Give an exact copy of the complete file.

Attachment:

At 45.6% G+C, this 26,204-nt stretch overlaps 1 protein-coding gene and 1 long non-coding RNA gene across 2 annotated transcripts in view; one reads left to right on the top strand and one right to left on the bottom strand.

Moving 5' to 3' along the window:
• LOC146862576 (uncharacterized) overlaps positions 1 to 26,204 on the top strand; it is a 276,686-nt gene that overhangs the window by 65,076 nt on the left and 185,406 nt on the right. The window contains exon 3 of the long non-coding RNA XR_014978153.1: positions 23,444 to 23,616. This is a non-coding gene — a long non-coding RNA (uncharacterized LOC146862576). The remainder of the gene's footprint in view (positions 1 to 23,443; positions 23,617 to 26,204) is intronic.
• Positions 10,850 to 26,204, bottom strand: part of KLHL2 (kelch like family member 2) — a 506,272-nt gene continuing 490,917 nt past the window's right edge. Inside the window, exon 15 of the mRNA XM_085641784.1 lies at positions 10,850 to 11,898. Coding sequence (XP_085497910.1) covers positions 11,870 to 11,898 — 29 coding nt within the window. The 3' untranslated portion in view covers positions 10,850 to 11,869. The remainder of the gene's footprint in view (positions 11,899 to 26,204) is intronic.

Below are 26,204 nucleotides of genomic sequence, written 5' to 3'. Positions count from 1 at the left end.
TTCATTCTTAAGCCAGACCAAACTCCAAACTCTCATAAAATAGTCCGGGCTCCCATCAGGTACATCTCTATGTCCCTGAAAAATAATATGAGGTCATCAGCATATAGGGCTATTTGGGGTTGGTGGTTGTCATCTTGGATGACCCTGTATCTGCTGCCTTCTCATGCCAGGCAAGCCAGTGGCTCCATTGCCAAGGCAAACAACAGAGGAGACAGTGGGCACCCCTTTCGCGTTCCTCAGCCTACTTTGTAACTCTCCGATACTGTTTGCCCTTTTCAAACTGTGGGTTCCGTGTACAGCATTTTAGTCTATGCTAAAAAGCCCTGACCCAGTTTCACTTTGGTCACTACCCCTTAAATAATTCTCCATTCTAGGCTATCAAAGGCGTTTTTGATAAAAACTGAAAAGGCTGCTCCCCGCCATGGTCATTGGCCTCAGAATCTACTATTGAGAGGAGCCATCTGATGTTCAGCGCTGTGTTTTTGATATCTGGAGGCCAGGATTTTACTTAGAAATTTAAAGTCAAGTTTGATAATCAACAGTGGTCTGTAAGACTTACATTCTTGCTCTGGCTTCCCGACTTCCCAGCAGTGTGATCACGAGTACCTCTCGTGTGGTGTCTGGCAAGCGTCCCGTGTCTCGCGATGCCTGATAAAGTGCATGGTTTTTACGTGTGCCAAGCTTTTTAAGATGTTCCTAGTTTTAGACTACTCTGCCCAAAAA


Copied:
At 45.6% G+C, this 26,204-nt stretch overlaps 1 protein-coding gene and 1 long non-coding RNA gene across 2 annotated transcripts in view; one reads left to right on the top strand and one right to left on the bottom strand.

Moving 5' to 3' along the window:
• LOC146862576 (uncharacterized) overlaps positions 1 to 26,204 on the top strand; it is a 276,686-nt gene that overhangs the window by 65,076 nt on the left and 185,406 nt on the right. The window contains exon 3 of the long non-coding RNA XR_014978153.1: positions 23,444 to 23,616. This is a non-coding gene — a long non-coding RNA (uncharacterized LOC146862576). The remainder of the gene's footprint in view (positions 1 to 23,443; positions 23,617 to 26,204) is intronic.
• Positions 10,850 to 26,204, bottom strand: part of KLHL2 (kelch like family member 2) — a 506,272-nt gene continuing 490,917 nt past the window's right edge. Inside the window, exon 15 of the mRNA XM_085641784.1 lies at positions 10,850 to 11,898. Coding sequence (XP_085497910.1) covers positions 11,870 to 11,898 — 29 coding nt within the window. The 3' untranslated portion in view covers positions 10,850 to 11,869. The remainder of the gene's footprint in view (positions 11,899 to 26,204) is intronic.

Below are 26,204 nucleotides of genomic sequence, written 5' to 3'. Positions count from 1 at the left end.
TTCATTCTTAAGCCAGACCAAACTCCAAACTCTCATAAAATAGTCCGGGCTCCCATCAGGTACATCTCTATGTCCCTGAAAAATAATATGAGGTCATCAGCATATAGGGCTATTTGGGGTTGGTGGTTGTCATCTTGGATGACCCTGTATCTGCTGCCTTCTCATGCCAGGCAAGCCAGTGGCTCCATTGCCAAGGCAAACAACAGAGGAGACAGTGGGCACCCCTTTCGCGTTCCTCAGCCTACTTTGTAACTCTCCGATACTGTTTGCCCTTTTCAAACTGTGGGTTCCGTGTACAGCATTTTAGTCTATGCTAAAAAGCCCTGACCCAGTTTCACTTTGGTCACTACCCCTTAAATAATTCTCCATTCTAGGCTATCAAAGGCGTTTTTGATAAAAACTGAAAAGGCTGCTCCCCGCCATGGTCATTGGCCTCAGAATCTACTATTGAGAGGAGCCATCTGATGTTCAGCGCTGTGTTTTTGATATCTGGAGGCCAGGATTTTACTTAGAAATTTAAAGTCAAGTTTGATAATCAACAGTGGTCTGTAAGACTTACATTCTTGCTCTGGCTTCCCGACTTCCCAGCAGTGTGATCACGAGTACCTCTCGTGTGGTGTCTGGCAAGCGTCCCGTGTCTCGCGATGCCTGATAAAGTGCATGGTTTTTACGTGTGCCAAGCTTTTTAAGATGTTCCTAGTTTTAGACTACTCTGCCCAAAAA